I have the privilege of contributing to He Reads Truth, a website of whose purpose is “To help men become who we were made to be, by doing what we were made to do, by the power and provision that God has given us to do it, for the glory of Jesus Christ.” They do this by providing scripture reading plans accompanied by reflections that can be accessed for free online or purchased as print books. For those of you looking to engage scripture in a fresh way – either because you are dried up or have been away from it, these studies/plans will refresh your soul and engage your mind.
What follows is one of the pieces I wrote for the Gospel of John plan. You can find the full plan HERE.
I’m thankful for many things about my mother. One of those things is that, despite myriad opportunities, she has resisted the urge to put me on the spot in public and embarrass me. Jesus didn’t have such a luxury. Mary put Him in quite a spot—and at a wedding, no less.
Weddings in that culture were multiple-day celebrations with much feasting and drinking. For the wine to run out early was a real downer. It would shame the hosts and be terribly embarrassing, so when it happened at this wedding in Cana, Mary declared that her son could fix it. She knew something of His capabilities and that He was no mere man. Jesus gently reprimanded her because His time for this sort of thing had not yet come, the time in which He wanted to reveal His power and glory to people. But He helped nonetheless.
By turning water into wine, Jesus did more than save a host from embarrassment or add to the enjoyment of the guests. He revealed, ever so slightly, His power over the natural world. He wasn’t a magician. He was a creator. The Creator. The laws of nature did not apply to Him because He had written them.
The chapter takes an interesting turn here. It shifts from joy and celebration and partying and a miracle, to a more serious, intense, even angry tone. Jesus reveals another side of His glory and identity. At the wedding He revealed His generosity, His creative ability, His power over nature, and His desire for people’s joy and happiness. But in the temple He reveals His zeal for holiness and the perfect glory of His Father.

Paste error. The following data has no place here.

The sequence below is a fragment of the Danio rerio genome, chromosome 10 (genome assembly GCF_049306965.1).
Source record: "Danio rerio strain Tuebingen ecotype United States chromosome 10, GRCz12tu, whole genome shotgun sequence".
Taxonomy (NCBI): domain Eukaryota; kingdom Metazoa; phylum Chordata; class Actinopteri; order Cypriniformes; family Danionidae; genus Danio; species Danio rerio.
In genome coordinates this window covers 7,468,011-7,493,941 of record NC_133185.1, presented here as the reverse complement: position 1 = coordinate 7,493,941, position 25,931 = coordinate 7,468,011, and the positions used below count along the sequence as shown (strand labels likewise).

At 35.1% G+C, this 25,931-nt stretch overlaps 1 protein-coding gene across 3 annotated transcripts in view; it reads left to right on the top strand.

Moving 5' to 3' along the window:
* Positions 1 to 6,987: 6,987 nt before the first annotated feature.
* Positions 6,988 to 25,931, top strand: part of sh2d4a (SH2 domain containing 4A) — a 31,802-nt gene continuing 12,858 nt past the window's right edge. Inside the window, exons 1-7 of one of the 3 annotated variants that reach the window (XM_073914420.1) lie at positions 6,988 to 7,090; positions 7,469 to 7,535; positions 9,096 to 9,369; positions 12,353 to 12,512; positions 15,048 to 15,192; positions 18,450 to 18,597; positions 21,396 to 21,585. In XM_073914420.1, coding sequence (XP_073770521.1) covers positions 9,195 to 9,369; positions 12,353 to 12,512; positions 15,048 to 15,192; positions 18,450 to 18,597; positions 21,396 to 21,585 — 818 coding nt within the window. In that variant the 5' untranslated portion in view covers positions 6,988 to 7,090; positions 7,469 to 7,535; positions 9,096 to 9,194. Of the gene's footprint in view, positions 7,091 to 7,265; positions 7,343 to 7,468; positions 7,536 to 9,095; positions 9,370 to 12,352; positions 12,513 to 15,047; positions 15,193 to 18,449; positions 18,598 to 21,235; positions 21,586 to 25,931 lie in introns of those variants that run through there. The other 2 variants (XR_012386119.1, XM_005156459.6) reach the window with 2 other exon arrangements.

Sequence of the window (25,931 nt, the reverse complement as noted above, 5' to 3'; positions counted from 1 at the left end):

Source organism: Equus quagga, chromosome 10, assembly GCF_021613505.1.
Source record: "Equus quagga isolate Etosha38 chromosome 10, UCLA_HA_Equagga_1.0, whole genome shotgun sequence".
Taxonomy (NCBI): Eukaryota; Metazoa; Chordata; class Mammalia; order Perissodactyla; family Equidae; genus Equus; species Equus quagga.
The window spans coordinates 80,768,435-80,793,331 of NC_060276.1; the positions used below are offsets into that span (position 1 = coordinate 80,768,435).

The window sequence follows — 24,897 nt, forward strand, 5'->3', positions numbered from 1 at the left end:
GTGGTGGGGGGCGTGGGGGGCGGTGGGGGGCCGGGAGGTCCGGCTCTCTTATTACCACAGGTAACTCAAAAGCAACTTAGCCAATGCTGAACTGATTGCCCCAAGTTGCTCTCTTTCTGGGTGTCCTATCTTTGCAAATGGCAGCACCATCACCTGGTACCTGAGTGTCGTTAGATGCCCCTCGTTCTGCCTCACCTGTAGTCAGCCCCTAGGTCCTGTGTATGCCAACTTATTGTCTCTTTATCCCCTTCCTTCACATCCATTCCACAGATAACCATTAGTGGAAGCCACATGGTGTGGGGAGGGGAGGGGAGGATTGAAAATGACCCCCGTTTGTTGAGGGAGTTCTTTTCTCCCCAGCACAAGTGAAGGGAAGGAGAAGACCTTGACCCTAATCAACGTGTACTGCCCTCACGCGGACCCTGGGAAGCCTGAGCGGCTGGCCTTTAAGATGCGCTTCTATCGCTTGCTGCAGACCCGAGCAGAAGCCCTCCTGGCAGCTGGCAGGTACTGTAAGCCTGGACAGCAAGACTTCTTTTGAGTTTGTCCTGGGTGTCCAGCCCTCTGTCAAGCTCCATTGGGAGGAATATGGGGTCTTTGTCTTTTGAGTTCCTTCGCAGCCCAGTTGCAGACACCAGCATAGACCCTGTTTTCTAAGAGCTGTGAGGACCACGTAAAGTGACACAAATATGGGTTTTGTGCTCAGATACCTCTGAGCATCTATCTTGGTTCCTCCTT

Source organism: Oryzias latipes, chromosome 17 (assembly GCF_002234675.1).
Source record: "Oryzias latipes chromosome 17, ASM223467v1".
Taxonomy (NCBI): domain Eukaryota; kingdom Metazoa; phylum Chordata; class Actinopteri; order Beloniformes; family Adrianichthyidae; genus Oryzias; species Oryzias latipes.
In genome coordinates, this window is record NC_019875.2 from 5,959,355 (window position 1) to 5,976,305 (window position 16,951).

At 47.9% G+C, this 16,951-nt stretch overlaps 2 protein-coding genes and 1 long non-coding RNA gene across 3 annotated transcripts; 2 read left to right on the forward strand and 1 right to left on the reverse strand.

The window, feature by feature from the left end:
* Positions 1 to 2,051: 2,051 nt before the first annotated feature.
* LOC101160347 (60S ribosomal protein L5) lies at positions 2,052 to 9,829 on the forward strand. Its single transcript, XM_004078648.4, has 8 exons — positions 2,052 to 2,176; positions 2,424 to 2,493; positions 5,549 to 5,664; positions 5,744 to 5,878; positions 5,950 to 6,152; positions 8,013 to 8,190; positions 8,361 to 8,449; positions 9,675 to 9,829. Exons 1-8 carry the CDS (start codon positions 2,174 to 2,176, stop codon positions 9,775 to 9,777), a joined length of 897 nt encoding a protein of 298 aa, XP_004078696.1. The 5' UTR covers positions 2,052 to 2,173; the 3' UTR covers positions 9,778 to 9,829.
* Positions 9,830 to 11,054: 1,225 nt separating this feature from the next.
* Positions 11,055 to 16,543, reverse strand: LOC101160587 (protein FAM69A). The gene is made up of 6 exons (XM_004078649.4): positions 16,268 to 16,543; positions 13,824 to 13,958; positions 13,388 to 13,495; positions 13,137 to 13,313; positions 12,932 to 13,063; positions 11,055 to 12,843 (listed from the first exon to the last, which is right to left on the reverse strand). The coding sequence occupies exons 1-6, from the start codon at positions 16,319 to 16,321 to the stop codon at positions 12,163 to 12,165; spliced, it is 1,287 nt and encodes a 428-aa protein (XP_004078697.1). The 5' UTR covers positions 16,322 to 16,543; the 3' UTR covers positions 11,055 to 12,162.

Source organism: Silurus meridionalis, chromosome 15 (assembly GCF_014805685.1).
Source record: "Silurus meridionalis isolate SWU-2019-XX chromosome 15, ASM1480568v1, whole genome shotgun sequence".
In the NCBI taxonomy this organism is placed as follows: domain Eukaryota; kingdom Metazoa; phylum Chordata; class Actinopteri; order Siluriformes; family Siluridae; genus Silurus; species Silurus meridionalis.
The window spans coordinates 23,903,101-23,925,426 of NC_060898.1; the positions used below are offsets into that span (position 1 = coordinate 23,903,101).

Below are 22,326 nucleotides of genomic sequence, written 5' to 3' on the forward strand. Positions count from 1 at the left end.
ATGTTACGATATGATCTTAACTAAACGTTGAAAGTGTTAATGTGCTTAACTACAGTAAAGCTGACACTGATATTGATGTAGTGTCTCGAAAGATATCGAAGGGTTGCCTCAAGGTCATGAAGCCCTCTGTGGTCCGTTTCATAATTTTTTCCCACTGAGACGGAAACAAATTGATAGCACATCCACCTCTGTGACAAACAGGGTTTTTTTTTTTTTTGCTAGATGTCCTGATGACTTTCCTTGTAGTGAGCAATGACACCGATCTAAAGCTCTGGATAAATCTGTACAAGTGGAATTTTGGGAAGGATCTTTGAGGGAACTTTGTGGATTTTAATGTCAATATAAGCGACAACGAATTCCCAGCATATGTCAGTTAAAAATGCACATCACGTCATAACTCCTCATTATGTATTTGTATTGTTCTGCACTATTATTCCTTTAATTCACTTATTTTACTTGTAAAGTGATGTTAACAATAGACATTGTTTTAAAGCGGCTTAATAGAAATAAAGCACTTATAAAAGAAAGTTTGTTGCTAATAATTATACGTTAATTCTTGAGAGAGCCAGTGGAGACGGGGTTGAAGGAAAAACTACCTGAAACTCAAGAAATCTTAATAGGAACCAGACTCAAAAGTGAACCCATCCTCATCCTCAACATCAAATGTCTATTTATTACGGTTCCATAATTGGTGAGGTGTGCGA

Upon arriving at the temple during the Passover, a time when Jerusalem was overflowing with pilgrims who had come to worship as the law required, Jesus saw that this holy day of remembrance had been turned into an opportunity for commerce. Merchants lined the temple courtyard, selling animals for sacrifice (likely at a huge markup, as you would find in any tourist trap) and changing currency at a profit. This place was meant to be devoted to God during this celebration of how the Lord rescued His people. But now it was a mercenary’s heaven.
Jesus would have none of it. He drove the sellers out. He declared the temple to be His Father’s house. And, when challenged as to His authority, He prophesied His own death and resurrection by metaphorically calling Himself the temple, the gateway to God’s presence. Jesus declared Himself to be the Son of God, the sacrifice, and the means by which any who believed could enter God’s glory.
With subtlety, generosity, and flare, Jesus showed Himself to be Creator of the universe. With passion, fierceness, and strong (though veiled) language, Jesus declared Himself the Son of God. In both cases people were intrigued, though most found an explanation other than the truth.
Yet those with eyes to see and ears to hear believed and followed.